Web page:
Both for the Stoics and for Plotinus it was absolutely self-evident that battle against the "natural necessity" which the world begets is vain. We can only fight against the human ego, against our valuation of that which is given us. We grumble, are angry, rejoice, weep, triumph, despair, hope, etc., according to whether fate brings us success or failure. Every one believes that this must be so and cannot and ought not to be altered. But this is just what can and must be altered. We only need to transfer that which men treasure or fear into the sphere of the indifferent and we turn ourselves from slaves into kings, from men into gods. The free being, king or God, takes and expects nothing from any one. He fears neither poverty nor sickness nor banishment, nor even death. The toad is crushed, Socrates is poisoned, the fatherland perishes; all that must be so, it does not touch the sage and does not affect him. The magic wand works its natural miracles and the reasonable man despises the words which Job in the Bible pours out in the belief that his sorrow could in some supernatural balances prove itself heavier than the sand of the sea. "Was wirklich ist, ist vernünftig." ("What is real is rational.")
I keep on speaking of Plotinus and Epictetus as though I were identifying Stoicism with Neo-Platonism. I think this should have been done long ago; not, of course, an identification, but a much closer assimilation than has hitherto been usual. The "doctrines" of the Stoics and of the Neo-Platonists spring without any doubt from the same root. Philosophy has always been, as I have said, struggle against and conquest of self-evident truths. But each time that a philosopher has had to choose between self-evident truths which have to be overcome and those which can be accepted, the basic trait of our nature has shown itself: the mistrust of the creative forces, i.e. of the possibility of anything new and unaccustomed in the world. Hence the enmity between "revealed" truth and "scientific" truth. According to Thomas Aquinas, God Himself can achieve nothing which does not accord with the principles of human reason. Ex nihilo nihil fit; accordingly that which is has always been, and nothing will ever be added to that which has been. Therefore, only natural miracles are possible and God Himself, as Spinoza proved so brilliantly in his Tractatus Theologico-politicus, can only be a natural miracle created by man. But since man can only create "ideal" entities, only principles and ideas, then God Himself, whom man has created, must be a purely ideal entity.
Man has no power over the world of realities; not merely can he create no single living creature, he cannot even call into being a lifeless thing, not even an atom which barely achieves reality. Thus God too can create nothing; the world exists of itself from all eternity, in virtue of the same "natural necessity". Yes, but does the world exist at all? Is it not merely a deceptive veil, a mirage, of which we must free ourselves at all costs? The Biblical tradition that God created the world out of nothing is completely inacceptable to our reason, it runs counter to the true essence of reason; the scientific truth that ex nihilo nihil fit will never bow its proud head before this theological truth. Since the law of contradiction, in its turn, will never yield, it is inevitable that the two truths should have sooner or later to fight out together a supreme final battle. (agôn megistos kai eschatos tais psychaîs prokeitai. Enn. I, vi, 7.)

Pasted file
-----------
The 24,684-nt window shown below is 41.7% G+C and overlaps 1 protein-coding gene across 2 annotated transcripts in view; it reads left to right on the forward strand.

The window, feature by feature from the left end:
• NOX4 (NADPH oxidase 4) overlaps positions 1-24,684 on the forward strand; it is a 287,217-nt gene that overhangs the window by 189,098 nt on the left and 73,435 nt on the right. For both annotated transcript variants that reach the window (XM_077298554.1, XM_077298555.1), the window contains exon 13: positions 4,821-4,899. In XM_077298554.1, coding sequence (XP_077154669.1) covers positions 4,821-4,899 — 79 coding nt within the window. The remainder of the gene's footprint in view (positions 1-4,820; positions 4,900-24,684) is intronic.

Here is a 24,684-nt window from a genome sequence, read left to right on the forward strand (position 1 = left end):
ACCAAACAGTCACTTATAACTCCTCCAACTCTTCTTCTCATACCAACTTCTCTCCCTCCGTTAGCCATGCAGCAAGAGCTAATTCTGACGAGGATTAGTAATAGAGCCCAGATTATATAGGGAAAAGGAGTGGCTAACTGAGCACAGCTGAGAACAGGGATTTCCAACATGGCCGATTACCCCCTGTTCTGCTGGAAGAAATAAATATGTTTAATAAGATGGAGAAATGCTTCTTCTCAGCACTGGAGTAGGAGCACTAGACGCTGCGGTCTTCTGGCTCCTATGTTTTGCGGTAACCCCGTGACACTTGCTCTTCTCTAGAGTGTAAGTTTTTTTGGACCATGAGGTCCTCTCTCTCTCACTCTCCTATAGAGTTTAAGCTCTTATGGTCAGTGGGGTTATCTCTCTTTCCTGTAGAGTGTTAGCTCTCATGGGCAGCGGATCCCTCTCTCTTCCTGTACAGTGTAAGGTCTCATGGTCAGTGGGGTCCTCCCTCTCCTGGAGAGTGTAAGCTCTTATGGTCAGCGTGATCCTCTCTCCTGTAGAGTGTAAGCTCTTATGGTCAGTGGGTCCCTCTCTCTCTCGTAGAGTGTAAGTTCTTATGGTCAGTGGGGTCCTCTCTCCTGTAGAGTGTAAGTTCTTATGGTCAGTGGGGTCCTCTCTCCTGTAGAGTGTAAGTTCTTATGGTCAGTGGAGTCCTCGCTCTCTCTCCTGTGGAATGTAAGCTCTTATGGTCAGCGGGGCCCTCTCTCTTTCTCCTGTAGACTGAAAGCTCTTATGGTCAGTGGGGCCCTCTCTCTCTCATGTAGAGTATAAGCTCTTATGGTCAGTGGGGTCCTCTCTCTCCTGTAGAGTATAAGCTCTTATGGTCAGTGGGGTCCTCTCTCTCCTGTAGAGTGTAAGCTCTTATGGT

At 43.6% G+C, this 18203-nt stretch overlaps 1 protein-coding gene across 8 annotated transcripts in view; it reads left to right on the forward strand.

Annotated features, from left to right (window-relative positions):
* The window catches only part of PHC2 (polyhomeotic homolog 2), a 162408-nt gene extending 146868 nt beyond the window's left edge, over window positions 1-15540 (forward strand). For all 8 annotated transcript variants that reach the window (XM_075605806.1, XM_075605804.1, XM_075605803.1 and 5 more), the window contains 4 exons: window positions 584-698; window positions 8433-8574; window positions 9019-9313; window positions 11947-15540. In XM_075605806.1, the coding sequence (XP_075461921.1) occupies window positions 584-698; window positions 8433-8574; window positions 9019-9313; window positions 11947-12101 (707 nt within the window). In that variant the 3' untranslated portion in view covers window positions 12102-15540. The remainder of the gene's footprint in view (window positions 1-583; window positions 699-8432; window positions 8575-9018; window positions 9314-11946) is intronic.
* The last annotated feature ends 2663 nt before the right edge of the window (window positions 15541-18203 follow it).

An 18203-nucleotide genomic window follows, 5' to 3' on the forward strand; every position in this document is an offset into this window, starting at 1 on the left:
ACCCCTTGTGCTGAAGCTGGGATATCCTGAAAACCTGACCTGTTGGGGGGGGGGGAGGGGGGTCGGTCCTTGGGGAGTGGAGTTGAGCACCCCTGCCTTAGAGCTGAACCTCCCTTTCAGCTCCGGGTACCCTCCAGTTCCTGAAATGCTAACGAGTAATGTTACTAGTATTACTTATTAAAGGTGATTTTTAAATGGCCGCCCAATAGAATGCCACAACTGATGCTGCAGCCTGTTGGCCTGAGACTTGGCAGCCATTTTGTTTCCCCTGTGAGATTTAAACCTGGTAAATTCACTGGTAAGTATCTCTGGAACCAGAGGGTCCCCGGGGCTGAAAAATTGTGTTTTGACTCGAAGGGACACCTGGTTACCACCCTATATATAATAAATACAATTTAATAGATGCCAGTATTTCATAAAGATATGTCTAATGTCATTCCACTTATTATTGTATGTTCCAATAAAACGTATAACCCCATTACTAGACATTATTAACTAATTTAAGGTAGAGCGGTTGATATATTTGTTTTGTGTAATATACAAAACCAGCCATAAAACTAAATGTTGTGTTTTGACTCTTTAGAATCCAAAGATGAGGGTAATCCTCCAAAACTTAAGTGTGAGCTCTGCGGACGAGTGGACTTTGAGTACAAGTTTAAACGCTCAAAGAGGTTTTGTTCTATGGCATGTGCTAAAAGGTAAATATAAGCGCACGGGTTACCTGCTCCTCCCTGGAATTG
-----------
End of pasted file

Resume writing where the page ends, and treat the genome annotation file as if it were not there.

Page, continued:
And this has come about; in modern times scientific truth has, of course, gained a complete victory. Of all the "proofs" of God's existence the ontological alone has kept its force, and that because it is in complete agreement with the self-evident truths of reason; that is to say, in this proof ethics have completely ousted ontology. God is the most perfect of all entities, but the idea of perfection is defined by the reason alone; we can thus be quite certain that in this definition we shall find no elements inacceptable to reason. Even the predicate of "reality", which has always given reason the greatest difficulties, has been made innocuous in the ontological proof, or, as clever people prefer to say in such cases, has been so far "explained" that it has neither rivalry nor quarrel with the predicate of the "ideal". Hegel was able to defend the ontological proof of God with a good conscience; he knew that his Logos suffered nothing from it, and that the sovereign rights of reason, so far from suffering, received new confirmation, while Mercury's wand remained in his hands. God will be robbed of the possibility of achieving supernatural miracles; but man will keep all the more safely that power of his to do natural miracles of which Epictetus boasted.